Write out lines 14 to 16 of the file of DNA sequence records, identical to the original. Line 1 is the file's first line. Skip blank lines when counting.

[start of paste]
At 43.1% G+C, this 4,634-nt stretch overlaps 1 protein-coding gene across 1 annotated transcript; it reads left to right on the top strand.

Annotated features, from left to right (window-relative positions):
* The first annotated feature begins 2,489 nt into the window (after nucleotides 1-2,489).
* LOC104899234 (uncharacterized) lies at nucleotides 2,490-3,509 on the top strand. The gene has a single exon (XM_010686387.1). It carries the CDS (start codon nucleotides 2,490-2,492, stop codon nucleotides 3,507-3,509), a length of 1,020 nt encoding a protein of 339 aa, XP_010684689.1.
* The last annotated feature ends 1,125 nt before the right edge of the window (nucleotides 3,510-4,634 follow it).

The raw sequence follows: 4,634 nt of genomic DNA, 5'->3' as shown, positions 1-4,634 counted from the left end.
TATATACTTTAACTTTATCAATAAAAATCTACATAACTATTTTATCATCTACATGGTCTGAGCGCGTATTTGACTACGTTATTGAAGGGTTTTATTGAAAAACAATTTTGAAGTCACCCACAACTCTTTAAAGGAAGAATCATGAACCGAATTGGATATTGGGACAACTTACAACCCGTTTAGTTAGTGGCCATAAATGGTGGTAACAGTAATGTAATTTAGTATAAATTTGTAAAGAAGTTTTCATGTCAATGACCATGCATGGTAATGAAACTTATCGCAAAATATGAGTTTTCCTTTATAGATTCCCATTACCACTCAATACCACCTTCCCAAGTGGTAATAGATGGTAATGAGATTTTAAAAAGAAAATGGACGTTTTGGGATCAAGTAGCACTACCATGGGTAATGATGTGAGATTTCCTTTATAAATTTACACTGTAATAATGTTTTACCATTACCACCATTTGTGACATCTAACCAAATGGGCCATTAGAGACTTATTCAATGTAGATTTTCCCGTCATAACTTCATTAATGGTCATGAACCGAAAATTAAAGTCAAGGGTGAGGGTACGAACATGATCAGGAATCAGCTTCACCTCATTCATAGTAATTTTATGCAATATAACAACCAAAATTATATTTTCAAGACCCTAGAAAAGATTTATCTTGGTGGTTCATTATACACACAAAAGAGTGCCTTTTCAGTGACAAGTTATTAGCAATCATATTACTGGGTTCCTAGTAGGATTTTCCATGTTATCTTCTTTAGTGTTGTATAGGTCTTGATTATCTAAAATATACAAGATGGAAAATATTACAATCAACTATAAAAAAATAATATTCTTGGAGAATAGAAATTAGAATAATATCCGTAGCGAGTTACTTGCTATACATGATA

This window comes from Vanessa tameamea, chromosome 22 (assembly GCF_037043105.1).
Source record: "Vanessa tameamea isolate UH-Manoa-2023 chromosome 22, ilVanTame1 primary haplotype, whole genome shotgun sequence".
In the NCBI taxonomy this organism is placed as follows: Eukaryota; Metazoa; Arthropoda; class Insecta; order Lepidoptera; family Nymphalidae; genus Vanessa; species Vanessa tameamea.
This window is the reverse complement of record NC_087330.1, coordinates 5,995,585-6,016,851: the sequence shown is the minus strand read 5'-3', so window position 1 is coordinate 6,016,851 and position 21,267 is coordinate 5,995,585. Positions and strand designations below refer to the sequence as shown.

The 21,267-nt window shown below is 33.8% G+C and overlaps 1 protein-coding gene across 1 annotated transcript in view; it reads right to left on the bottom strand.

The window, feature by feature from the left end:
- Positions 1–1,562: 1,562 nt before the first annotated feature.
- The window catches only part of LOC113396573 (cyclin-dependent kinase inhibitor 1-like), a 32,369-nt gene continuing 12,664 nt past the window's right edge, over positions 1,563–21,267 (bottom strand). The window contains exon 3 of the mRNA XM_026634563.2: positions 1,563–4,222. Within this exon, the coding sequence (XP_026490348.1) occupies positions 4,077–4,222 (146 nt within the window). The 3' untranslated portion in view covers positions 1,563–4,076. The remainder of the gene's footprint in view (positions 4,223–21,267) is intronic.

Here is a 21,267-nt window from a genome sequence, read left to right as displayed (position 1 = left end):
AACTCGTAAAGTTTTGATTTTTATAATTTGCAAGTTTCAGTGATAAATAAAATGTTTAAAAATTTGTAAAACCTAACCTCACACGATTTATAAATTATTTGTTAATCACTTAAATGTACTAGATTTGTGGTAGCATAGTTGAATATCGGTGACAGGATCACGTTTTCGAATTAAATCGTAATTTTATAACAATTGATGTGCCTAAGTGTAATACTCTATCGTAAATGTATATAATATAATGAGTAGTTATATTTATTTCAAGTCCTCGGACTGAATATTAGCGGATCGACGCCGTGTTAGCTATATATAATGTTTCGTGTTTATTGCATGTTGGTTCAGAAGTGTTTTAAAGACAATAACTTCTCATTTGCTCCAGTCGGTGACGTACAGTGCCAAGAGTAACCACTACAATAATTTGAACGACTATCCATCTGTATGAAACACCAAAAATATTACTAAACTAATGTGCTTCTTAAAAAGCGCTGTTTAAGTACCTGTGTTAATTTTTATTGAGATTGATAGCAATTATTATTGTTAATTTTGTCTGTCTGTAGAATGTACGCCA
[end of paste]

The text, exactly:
- Positions 1–1,562: 1,562 nt before the first annotated feature.
- The window catches only part of LOC113396573 (cyclin-dependent kinase inhibitor 1-like), a 32,369-nt gene continuing 12,664 nt past the window's right edge, over positions 1,563–21,267 (bottom strand). The window contains exon 3 of the mRNA XM_026634563.2: positions 1,563–4,222. Within this exon, the coding sequence (XP_026490348.1) occupies positions 4,077–4,222 (146 nt within the window). The 3' untranslated portion in view covers positions 1,563–4,076. The remainder of the gene's footprint in view (positions 4,223–21,267) is intronic.

Here is a 21,267-nt window from a genome sequence, read left to right as displayed (position 1 = left end):